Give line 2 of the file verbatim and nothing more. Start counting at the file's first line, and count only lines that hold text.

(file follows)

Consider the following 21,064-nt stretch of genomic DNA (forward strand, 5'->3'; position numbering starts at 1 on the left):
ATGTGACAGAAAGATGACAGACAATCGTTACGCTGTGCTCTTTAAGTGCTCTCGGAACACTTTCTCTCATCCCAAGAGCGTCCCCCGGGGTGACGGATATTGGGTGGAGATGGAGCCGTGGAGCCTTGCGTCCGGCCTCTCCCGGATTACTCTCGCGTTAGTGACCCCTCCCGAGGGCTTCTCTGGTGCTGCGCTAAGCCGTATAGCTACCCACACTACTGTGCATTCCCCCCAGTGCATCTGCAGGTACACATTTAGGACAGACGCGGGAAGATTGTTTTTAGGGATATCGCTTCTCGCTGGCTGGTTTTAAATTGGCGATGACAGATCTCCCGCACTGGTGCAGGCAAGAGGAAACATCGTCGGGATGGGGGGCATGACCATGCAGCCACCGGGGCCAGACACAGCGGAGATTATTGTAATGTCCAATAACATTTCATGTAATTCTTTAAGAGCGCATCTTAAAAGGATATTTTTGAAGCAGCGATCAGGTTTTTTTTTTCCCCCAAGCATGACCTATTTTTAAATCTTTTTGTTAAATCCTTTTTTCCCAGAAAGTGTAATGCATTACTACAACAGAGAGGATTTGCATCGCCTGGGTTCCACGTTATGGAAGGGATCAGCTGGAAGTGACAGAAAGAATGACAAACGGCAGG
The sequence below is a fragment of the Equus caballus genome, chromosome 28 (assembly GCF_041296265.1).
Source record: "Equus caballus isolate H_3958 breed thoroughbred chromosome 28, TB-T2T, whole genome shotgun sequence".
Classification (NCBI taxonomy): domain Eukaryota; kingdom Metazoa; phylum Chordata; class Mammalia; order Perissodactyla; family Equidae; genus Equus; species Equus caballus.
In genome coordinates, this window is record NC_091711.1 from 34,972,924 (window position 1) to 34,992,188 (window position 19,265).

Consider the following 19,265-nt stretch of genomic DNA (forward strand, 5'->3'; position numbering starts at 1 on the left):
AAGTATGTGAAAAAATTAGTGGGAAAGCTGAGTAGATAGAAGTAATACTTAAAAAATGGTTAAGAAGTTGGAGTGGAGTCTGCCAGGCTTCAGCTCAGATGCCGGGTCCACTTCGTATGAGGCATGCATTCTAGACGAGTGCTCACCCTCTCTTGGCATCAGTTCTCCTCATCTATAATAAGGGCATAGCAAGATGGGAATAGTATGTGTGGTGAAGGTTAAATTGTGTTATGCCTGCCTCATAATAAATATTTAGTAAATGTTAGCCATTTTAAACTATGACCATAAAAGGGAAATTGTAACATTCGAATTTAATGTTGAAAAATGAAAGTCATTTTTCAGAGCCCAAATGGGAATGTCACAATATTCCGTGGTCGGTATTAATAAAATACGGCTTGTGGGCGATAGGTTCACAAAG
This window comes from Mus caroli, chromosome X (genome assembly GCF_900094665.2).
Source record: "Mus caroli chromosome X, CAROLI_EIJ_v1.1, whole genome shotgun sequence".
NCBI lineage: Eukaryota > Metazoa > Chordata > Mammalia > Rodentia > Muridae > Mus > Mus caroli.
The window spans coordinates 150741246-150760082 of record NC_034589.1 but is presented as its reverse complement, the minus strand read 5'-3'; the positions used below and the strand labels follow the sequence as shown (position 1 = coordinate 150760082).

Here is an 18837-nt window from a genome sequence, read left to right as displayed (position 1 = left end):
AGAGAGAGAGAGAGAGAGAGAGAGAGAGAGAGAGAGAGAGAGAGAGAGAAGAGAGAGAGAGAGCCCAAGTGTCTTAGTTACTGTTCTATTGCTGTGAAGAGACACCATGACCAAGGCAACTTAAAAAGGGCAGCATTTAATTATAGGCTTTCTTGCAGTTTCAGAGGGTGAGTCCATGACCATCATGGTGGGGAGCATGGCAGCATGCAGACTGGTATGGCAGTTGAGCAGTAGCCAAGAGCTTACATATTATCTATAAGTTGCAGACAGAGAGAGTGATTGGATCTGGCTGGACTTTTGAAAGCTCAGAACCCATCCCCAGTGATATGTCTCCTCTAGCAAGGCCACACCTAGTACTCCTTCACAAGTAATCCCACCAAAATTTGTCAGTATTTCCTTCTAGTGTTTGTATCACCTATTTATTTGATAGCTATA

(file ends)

ATGTGACAGAAAGATGACAGACAATCGTTACGCTGTGCTCTTTAAGTGCTCTCGGAACACTTTCTCTCATCCCAAGAGCGTCCCCCGGGGTGACGGATATTGGGTGGAGATGGAGCCGTGGAGCCTTGCGTCCGGCCTCTCCCGGATTACTCTCGCGTTAGTGACCCCTCCCGAGGGCTTCTCTGGTGCTGCGCTAAGCCGTATAGCTACCCACACTACTGTGCATTCCCCCCAGTGCATCTGCAGGTACACATTTAGGACAGACGCGGGAAGATTGTTTTTAGGGATATCGCTTCTCGCTGGCTGGTTTTAAATTGGCGATGACAGATCTCCCGCACTGGTGCAGGCAAGAGGAAACATCGTCGGGATGGGGGGCATGACCATGCAGCCACCGGGGCCAGACACAGCGGAGATTATTGTAATGTCCAATAACATTTCATGTAATTCTTTAAGAGCGCATCTTAAAAGGATATTTTTGAAGCAGCGATCAGGTTTTTTTTTTCCCCCAAGCATGACCTATTTTTAAATCTTTTTGTTAAATCCTTTTTTCCCAGAAAGTGTAATGCATTACTACAACAGAGAGGATTTGCATCGCCTGGGTTCCACGTTATGGAAGGGATCAGCTGGAAGTGACAGAAAGAATGACAAACGGCAGG